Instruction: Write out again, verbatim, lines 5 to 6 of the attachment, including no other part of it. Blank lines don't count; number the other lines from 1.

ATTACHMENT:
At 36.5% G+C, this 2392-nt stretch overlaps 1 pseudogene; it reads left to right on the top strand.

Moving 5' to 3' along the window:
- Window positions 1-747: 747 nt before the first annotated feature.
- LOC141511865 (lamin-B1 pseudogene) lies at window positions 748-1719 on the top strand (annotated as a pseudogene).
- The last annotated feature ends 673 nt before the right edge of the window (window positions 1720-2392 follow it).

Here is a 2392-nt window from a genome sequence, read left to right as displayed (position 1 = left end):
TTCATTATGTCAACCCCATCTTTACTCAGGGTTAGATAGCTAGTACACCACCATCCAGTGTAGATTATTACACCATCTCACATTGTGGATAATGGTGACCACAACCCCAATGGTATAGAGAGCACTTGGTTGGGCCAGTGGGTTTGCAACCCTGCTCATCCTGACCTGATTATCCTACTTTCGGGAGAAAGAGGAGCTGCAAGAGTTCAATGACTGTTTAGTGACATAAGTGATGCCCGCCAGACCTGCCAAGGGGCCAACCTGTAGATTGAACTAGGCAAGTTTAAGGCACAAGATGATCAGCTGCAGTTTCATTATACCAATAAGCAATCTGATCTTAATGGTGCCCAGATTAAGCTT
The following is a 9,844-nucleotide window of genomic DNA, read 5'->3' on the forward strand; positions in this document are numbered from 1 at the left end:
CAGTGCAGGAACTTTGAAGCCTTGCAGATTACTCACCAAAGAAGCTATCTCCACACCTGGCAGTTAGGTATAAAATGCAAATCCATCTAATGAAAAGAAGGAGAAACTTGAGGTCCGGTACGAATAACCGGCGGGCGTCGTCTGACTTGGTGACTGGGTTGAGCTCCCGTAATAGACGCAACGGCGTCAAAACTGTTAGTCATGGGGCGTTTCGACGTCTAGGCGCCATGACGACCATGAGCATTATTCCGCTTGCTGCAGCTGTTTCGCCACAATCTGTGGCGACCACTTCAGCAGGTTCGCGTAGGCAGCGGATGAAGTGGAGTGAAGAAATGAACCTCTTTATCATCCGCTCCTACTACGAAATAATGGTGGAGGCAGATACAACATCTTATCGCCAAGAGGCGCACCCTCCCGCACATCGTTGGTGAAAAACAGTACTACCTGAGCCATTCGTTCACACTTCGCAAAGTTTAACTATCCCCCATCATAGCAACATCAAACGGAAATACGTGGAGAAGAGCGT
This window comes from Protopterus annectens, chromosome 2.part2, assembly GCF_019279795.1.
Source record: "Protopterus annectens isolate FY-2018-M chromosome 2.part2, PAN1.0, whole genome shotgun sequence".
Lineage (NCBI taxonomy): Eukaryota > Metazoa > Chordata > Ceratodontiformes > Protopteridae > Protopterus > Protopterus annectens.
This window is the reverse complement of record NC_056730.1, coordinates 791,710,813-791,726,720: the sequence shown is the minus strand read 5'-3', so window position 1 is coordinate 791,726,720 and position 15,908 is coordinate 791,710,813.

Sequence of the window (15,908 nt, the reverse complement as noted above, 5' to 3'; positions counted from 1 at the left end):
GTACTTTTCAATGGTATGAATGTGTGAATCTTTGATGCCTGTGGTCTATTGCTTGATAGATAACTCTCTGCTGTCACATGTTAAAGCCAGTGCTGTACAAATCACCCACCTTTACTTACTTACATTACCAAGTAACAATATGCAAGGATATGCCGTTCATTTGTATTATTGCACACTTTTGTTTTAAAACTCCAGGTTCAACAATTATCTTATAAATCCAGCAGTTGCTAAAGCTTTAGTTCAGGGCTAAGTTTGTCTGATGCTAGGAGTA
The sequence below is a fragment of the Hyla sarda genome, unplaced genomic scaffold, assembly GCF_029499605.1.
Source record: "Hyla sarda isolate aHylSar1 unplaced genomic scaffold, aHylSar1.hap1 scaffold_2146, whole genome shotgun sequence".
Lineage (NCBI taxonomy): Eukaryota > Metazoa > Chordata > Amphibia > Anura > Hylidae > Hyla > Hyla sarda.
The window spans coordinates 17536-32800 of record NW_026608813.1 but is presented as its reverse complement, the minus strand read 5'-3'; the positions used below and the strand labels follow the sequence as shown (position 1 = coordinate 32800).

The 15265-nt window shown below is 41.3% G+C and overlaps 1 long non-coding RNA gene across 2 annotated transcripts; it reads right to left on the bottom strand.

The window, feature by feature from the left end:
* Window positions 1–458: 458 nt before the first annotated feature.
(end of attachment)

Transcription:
- The last annotated feature ends 673 nt before the right edge of the window (window positions 1720-2392 follow it).

Here is a 2392-nt window from a genome sequence, read left to right as displayed (position 1 = left end):